Caymanian people are asking for the right to have the right to achieve in the work place. Caymanian people are asking for the right to have the right to protect their fragile environment. Caymanian people are asking for the right to have the right to define who they are and what is their culture; the right to freedom of speach and expression; the right to assemble peacefully; the right to form associations; the right to protection of life; the right not to be paid slave wages; the right not to be arrested and detained without cause; the right to be protected by the law; the right to privacy and from arbitrary entry and search; the right to be protected from discrimination; the right to property and all those other fundamental rights and freedoms that we as a people should enjoy and not taken for granted but are guaranteed and protected including the right to self determination.

It is well recorded as a most significant part of our history that on 29 May, 1957, the women of this country, some 358 of them presented ‘indentically worded petitions’ from each district for the right to vote in elections and hold public office. That historical event resulted in the Sex Disqualification (Removal) Law of 8 December, 1958, that gave Caymanian women the right to vote and hold public office. Can our representatives in 2008 also seize the occasion of this time and draft a constitution that we can present to those who rule us?

It would be a horrible wrong if politicians for personal and vindictive reasons go down into the constitutional ship and wreck the engine so that it cannot sail because they are not the captains. If that was to happen after some 45 years of rivalry, then we the Caymanian people have the right to elect people who are willing to serve us the people and protect and defend our general well being and the rights to have rights. In 2001 68 per cent of Caymanians survey insisted on rights in a modern constitution.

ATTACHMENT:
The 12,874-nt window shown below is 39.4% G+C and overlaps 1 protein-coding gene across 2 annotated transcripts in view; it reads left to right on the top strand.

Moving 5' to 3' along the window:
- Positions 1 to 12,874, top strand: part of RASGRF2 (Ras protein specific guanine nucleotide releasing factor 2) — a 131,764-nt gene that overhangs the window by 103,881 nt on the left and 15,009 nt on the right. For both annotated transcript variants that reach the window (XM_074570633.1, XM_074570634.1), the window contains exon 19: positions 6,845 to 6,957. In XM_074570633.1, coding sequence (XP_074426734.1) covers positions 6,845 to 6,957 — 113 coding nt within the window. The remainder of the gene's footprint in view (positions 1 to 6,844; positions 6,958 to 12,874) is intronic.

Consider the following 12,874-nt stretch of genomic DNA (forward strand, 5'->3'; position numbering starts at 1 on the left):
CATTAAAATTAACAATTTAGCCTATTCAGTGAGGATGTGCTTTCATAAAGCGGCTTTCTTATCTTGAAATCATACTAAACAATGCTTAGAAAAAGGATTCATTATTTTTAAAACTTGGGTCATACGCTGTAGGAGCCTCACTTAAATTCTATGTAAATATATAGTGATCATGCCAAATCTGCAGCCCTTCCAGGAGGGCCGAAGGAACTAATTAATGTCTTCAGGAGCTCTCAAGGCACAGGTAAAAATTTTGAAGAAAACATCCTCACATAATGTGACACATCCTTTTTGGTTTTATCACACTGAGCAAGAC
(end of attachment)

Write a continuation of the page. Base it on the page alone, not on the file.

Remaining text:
We have the right to have the right to have a political captain to take charge of this constitutional ship and steer it confidently, openly, with unity to the Foreign and Commonwealth Office in London.

As Wallace and Smith said in their report in 1991, ‘We find it difficult to believe that the Caymanians with seafaring in their blood would be prepared to put out to sea on a ship with four first mates but with out the captain’ We have the right to demand that the political rivalry cease and that we unite and use this opportunity to serve all the people and to save this constitutional ship with a united crew.

Mr. McField